After leaving school at 16, Katie Liddle knew she wanted to work in care, and it was at the North East Autism Society (NEAS) she found the potential beginning of a career.

Katie, now 19, is still in her first year at NEAS, working as a care support assistant in a residential care home in Sunderland, where she helps the three adults living there to lead as fulfilling and independent lives as possible.

“It’s different every day,” Katie says. “Every adult will be different, it can be challenging, but it’s also really rewarding.”

The rewarding moments in the home are especially poignant to Katie, who was inspired to pursue a career in care by her mam.

“My mam was actually a carer for about 29 years, and it’s something I’ve just always wanted to take on.”

Katie started working in a care home for the elderly at 17 and hadn’t worked with autistic adults before, but was drawn to NEAS due to experiences supporting her young autistic cousin, which helped her understand the needs of autistic people.

“You’ve just got to kind of take a step back and realise, from his shoes, how something would affect him,” she says.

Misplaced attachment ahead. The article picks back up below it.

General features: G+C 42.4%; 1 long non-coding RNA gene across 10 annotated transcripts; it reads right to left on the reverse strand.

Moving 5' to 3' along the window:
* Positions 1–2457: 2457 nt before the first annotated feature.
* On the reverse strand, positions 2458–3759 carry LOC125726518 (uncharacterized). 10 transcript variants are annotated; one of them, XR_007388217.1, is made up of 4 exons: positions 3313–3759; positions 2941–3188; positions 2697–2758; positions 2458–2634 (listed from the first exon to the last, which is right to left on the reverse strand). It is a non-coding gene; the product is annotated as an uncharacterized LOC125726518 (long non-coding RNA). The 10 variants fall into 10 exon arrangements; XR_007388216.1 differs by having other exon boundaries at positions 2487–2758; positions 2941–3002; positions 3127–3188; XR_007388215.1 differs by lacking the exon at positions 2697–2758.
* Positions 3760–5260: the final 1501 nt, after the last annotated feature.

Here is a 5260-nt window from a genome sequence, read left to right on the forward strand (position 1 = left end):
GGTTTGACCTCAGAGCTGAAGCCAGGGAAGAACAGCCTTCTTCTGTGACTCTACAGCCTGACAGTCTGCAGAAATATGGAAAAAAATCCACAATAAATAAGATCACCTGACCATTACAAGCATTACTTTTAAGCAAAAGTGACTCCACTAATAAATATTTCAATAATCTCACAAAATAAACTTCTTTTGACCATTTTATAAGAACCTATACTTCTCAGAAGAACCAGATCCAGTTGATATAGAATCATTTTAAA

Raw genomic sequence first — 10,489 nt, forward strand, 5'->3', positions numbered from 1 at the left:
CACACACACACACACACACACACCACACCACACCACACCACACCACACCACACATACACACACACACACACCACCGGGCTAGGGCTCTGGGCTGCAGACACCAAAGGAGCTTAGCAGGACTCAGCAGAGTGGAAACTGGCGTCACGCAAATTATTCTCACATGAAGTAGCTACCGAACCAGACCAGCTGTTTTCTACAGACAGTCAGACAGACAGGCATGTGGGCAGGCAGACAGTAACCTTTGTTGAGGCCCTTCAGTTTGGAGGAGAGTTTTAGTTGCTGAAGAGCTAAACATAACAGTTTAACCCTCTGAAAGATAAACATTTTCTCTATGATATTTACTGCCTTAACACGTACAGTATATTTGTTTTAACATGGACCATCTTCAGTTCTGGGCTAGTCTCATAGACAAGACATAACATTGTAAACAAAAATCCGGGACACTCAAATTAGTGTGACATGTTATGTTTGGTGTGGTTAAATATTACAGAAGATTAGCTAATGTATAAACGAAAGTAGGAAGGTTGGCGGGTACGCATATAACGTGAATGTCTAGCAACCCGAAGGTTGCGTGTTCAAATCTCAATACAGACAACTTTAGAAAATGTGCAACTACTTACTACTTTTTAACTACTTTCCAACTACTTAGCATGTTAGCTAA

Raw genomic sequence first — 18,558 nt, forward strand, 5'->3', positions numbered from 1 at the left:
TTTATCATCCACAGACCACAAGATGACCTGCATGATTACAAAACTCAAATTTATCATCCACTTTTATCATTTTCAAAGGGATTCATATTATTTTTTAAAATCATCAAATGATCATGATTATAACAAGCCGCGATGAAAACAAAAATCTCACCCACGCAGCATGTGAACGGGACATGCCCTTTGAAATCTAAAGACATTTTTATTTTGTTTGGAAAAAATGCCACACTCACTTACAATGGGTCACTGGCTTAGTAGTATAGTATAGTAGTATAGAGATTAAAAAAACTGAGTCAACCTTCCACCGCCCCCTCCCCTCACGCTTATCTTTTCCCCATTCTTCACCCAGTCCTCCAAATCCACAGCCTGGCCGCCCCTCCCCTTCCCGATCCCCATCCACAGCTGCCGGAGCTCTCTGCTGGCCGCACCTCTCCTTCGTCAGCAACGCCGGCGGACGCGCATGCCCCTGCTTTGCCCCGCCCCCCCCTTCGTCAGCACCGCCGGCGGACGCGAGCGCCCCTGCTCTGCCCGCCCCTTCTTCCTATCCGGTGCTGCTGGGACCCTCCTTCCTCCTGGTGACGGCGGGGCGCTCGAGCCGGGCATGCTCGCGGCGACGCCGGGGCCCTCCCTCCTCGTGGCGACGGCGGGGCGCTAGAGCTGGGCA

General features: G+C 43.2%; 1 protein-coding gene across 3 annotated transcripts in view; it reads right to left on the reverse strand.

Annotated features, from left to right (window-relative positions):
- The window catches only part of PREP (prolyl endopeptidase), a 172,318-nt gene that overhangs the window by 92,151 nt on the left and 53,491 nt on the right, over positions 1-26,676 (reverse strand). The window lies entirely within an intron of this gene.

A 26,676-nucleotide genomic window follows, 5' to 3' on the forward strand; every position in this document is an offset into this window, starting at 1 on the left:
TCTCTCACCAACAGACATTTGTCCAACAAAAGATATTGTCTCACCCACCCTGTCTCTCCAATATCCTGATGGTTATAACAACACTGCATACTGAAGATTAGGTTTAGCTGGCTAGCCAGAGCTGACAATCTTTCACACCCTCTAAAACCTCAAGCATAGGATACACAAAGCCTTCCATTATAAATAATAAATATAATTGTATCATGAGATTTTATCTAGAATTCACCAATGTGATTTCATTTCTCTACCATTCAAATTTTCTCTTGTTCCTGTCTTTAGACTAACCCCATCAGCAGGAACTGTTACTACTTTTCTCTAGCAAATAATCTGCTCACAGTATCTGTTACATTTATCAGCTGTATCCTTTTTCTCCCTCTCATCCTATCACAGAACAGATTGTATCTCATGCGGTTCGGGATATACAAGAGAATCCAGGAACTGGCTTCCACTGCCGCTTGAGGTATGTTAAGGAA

Helping home residents access the community, stay active, and do activities they enjoy is an important part of Katie’s role, and one that she takes pride in.

She says:

As a person, it’s knowing that you’re caring for someone else and making someone else’s life better.

“We go on walks every day, we’re always out,” She adds, and this extends to well beyond the Sunderland home.

“We’ve been to Keswick, and two of our residents are going to the Lake District again. We go everywhere pretty much. It’s fun to see them happy, doing what they want to do.”

NEAS’ one week induction and training course gave Katie extra confidence on the job and got her thinking about her future career with the Society, where she says she would maybe like to progress into management one day.

“The tutors definitely encourage you to go for the bigger picture, it’s really good honestly.”

The training covers introductions to autism and neurodiversity, first aid, and safeguarding, and helps ensure every new starter in NEAS gets off on the right foot, no matter what previous experience they have.

For anyone looking to make their start in a career in care with NEAS, Katie has just one piece of advice:

Just go for it, especially if it’s something you’ve always dreamed of, it’s just the most rewarding job you could ever do, especially at a young age.

“It makes you grow up really fast, but in a good way.”

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